25 - student - NYC That's all for now.

Thursday, December 08, 2005

Speaking Out into the Void

Back to internet speech for a moment. Cass Sunstein, U. Chicago law professor, argued in his book republic.com that the birth of new technologies and filtering processes is going to lead to the break-down of our deliberative democratic government. Basically, he claimed that the filtering technologies available through the internet were going to allow people to go through life without ever being exposed to ideas contrary to their own. He called this phenomenon the "Daily Me."

In other words, I might be able to set up my computer so that I only receive sports and news with a leftist slant. I might only read blogs that already agree with me. I might only participate in usenet discussions with people who shared the same opinions and viewpoints. And this, he claimed, would lead toward extremism. If everyone in every subgroup substantially agreed, they would naturally tend toward the most powerful argument on their side. Because there was this tendency to move toward the poles, it would further stigmatize any dissent and so the best arguments for the opposition would be left unmentioned.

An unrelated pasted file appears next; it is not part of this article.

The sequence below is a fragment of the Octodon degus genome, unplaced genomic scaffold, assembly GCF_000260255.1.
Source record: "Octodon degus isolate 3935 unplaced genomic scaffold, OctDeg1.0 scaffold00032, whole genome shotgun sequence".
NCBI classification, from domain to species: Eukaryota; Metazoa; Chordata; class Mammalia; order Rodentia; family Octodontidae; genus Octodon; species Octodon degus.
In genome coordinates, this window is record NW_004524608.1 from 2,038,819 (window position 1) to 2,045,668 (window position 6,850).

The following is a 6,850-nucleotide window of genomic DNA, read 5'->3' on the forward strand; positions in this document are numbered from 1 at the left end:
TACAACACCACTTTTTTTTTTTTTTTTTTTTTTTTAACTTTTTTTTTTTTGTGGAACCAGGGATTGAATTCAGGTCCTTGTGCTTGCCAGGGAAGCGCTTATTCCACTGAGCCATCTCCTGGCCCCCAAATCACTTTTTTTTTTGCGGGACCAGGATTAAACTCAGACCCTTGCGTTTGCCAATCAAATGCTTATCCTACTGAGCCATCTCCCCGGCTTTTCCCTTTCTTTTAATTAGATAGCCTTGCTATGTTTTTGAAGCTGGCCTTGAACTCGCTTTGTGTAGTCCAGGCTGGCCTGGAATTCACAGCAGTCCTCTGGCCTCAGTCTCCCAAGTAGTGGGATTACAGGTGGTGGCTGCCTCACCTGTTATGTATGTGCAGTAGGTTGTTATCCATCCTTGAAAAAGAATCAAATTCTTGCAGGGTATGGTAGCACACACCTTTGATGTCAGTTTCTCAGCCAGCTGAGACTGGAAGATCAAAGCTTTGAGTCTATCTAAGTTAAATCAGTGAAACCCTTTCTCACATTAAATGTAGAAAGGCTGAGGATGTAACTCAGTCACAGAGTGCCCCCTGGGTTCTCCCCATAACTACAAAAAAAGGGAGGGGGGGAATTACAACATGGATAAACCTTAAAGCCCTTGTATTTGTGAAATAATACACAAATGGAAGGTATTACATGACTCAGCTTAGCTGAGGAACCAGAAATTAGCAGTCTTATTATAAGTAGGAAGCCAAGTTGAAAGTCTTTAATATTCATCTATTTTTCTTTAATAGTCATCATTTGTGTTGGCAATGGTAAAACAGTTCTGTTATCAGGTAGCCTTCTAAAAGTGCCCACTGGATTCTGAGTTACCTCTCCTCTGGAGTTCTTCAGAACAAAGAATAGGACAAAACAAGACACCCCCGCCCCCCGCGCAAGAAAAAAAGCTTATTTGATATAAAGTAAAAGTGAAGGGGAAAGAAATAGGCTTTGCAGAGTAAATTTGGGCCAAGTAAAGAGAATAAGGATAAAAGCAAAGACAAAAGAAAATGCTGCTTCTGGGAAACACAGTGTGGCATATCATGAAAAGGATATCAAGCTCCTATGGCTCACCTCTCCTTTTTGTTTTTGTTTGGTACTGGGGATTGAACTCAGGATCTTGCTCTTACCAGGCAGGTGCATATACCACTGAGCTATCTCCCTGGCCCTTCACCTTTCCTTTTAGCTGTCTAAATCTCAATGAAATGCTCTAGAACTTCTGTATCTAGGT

Without the constitutive power of social deliberation, the democratic system would decay as it became more polarized.

The above is certainly a vast oversimplification of his argument, but it touches on several points. I think there are several problems - the first among them being his initial fear of filtering technologies. I think the capability of these filters to avoid any excess unwanted information is vastly overstated. Moreover, Sunstein seems to ignore the significant amount of filtering already present in the newspapers we read, the TV stations we watch and the music we listen to. Also, I think he ignores that people are not glued to their computers, that we are still (most of us) social animals and that we interact with each other at work, on the subway, in the streets or wherever. We can't possibly avoid all exposure to competing viewpoints.

Anyway, those are my two cents for the moment....

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